Glyndebourne owner Gus Christie will officially open the next section of the cycle path which will eventually connect Newhaven and Lewes.
An opening event will take place on Saturday, June 7, and the National Trust has opened writer Virgina Woolf’s former home, Monk’s House in Rodmell, specially.
Everyone is encouraged to ride from Southease to Rodmell, where the garden will be open, there will be refreshments, Dr Bike and stands until noon.
Chair of the Egret’s Way project and member of the South Downs National Park Authority Neville Harrison said: “We are pleased to be launching this second phase of the Egret’s Way with the new bridleway linking Rodmell to the South Downs Way National Trail at Southease Bridge.
“This bridleway comprises the second phase of a route which will eventually connect Lewes to Newhaven.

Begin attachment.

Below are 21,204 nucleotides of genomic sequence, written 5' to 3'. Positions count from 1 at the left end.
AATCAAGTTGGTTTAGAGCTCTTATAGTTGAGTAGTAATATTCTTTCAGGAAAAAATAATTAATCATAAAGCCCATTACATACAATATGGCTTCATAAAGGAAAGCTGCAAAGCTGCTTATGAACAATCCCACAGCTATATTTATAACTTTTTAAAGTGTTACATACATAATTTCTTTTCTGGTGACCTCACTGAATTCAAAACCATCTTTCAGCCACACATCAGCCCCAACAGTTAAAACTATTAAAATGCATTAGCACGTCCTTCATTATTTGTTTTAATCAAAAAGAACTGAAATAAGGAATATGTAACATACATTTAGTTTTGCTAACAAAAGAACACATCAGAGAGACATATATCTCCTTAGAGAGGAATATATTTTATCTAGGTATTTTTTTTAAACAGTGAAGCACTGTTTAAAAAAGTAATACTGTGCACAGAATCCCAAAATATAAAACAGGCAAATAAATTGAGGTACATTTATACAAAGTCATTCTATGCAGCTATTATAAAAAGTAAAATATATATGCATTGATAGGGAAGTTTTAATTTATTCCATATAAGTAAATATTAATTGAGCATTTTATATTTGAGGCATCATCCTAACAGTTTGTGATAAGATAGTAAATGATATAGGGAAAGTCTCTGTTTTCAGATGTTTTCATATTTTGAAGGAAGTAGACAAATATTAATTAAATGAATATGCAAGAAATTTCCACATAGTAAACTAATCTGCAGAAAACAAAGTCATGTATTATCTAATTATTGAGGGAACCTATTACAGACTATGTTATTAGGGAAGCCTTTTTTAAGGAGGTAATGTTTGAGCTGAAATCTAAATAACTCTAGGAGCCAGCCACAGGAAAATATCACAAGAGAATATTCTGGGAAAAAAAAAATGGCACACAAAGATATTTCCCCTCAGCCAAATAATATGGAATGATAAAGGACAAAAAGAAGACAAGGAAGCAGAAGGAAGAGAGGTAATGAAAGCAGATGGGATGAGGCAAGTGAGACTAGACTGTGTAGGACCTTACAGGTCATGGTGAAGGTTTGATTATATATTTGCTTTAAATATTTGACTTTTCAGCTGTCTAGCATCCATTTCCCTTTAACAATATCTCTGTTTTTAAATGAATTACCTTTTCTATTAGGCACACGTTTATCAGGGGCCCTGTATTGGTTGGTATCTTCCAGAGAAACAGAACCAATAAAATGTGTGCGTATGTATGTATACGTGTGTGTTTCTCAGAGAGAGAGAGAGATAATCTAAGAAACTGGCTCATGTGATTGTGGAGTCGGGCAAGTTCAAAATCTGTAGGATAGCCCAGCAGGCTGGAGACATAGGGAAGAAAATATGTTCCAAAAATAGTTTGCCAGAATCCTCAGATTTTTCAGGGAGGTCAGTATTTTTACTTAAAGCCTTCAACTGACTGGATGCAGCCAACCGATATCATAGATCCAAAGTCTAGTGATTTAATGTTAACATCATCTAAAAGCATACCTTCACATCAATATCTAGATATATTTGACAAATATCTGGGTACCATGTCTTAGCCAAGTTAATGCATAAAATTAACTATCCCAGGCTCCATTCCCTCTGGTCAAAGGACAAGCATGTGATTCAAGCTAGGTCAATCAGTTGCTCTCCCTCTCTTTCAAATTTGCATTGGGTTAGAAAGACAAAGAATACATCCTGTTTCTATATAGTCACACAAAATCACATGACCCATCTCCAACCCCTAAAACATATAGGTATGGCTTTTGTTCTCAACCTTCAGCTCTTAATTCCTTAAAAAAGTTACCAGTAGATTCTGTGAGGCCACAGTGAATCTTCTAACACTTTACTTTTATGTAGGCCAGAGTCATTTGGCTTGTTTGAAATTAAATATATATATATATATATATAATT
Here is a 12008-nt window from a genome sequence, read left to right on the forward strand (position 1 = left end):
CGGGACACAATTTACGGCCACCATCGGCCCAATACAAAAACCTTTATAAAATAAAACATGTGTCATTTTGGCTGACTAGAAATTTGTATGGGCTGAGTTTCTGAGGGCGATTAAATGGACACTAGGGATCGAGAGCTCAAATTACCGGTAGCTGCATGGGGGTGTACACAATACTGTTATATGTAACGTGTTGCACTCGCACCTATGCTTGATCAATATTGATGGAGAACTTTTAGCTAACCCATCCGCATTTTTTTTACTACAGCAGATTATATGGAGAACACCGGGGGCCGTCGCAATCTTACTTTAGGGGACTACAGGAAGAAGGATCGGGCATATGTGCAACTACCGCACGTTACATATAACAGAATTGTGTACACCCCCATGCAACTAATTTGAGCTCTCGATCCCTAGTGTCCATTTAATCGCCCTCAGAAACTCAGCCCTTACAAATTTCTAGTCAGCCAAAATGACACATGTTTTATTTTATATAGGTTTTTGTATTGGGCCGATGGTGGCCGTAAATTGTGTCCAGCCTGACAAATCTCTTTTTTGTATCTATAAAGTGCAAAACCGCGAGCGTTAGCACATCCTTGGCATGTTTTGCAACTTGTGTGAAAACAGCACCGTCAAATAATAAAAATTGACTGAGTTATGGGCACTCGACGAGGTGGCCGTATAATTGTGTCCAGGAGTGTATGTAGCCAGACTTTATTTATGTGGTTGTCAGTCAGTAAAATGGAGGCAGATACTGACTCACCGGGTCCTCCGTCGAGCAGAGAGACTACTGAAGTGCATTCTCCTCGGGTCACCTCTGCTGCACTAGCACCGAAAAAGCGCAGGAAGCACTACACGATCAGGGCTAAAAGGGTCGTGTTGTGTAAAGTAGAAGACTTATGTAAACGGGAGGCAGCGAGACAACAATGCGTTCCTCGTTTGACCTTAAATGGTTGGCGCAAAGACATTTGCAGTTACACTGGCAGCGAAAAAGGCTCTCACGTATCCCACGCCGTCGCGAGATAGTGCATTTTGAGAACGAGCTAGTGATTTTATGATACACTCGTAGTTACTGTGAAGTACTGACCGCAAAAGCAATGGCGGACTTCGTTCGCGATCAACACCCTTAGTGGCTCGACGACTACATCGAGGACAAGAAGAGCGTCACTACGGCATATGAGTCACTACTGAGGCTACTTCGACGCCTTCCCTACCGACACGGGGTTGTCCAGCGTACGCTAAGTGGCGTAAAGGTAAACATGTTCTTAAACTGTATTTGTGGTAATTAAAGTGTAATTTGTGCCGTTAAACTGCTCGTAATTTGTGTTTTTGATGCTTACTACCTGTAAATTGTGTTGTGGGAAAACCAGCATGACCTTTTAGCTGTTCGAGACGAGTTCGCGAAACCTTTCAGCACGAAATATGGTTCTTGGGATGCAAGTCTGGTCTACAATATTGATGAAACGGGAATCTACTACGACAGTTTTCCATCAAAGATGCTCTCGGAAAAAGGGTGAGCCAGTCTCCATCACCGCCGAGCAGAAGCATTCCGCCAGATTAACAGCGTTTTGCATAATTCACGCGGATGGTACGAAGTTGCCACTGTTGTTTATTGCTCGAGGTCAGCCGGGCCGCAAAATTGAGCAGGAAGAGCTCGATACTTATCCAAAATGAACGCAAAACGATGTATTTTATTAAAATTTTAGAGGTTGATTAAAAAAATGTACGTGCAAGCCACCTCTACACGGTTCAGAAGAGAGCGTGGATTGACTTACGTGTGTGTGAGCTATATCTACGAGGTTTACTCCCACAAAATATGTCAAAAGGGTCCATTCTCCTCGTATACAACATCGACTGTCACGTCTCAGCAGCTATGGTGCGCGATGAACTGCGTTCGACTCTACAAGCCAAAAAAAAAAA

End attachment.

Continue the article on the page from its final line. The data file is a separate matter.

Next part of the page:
“This project has very much been a partnership led by the community.
“We are hoping to be able to complete surfacing on this current stretch and are continuing negotiations with the landowners to begin work on the remaining sections of this wonderful amenity for the local communities and all who want to walk, cycle or ride through our wonderful South Downs National Park.”
The Southease to Rodmell section of The Egret’s Way has just been completed and is the second phase of the network of multi-user routes which will eventually run from Lewes to Newhaven.
The ribbon cutting will take place near the Southease Bridge at 10am.
The start of the event has been scheduled to coincide with the arrival of trains at Southease Station.
The 9.28am from Lewes arrives at 9.34am and the 9.30am from Newhaven Harbour arrives at 9.36am.
Afterwards organisers suggested visiting the Abergavenny Arms in Rodmell or the Courtyard Cafe at YHA South Downs close to Southease Station.
The 17th-century weatherboarded cottage known as Monk’s House was lived in by Leonard and the novelist Virginia Woolf from 1919 until Leonard’s death in 1969.
YHA South Downs is based in a converted farmhouse and barns.